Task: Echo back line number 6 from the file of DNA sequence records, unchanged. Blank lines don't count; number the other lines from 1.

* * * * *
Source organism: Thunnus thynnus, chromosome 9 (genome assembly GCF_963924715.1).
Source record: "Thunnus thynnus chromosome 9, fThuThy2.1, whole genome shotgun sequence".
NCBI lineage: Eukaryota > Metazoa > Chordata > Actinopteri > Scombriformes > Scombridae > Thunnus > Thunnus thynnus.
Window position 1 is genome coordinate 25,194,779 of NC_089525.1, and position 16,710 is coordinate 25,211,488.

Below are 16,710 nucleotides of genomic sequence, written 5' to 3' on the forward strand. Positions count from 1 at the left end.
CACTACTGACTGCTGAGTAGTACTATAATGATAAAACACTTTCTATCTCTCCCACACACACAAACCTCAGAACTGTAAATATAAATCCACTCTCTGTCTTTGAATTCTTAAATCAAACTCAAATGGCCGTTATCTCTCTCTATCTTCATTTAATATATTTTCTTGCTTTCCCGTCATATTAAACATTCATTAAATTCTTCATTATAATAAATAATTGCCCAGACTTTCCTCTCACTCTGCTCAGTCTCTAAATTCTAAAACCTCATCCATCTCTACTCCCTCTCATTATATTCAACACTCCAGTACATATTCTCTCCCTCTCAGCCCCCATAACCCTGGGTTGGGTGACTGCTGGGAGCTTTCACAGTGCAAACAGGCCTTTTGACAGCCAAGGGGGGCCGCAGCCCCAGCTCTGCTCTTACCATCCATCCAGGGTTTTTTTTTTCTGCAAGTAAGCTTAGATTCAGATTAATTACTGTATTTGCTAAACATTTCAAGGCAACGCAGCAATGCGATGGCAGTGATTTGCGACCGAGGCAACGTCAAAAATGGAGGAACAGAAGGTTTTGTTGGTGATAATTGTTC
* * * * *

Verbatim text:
CACTACTGACTGCTGAGTAGTACTATAATGATAAAACACTTTCTATCTCTCCCACACACACAAACCTCAGAACTGTAAATATAAATCCACTCTCTGTCTTTGAATTCTTAAATCAAACTCAAATGGCCGTTATCTCTCTCTATCTTCATTTAATATATTTTCTTGCTTTCCCGTCATATTAAACATTCATTAAATTCTTCATTATAATAAATAATTGCCCAGACTTTCCTCTCACTCTGCTCAGTCTCTAAATTCTAAAACCTCATCCATCTCTACTCCCTCTCATTATATTCAACACTCCAGTACATATTCTCTCCCTCTCAGCCCCCATAACCCTGGGTTGGGTGACTGCTGGGAGCTTTCACAGTGCAAACAGGCCTTTTGACAGCCAAGGGGGGCCGCAGCCCCAGCTCTGCTCTTACCATCCATCCAGGGTTTTTTTTTTCTGCAAGTAAGCTTAGATTCAGATTAATTACTGTATTTGCTAAACATTTCAAGGCAACGCAGCAATGCGATGGCAGTGATTTGCGACCGAGGCAACGTCAAAAATGGAGGAACAGAAGGTTTTGTTGGTGATAATTGTTC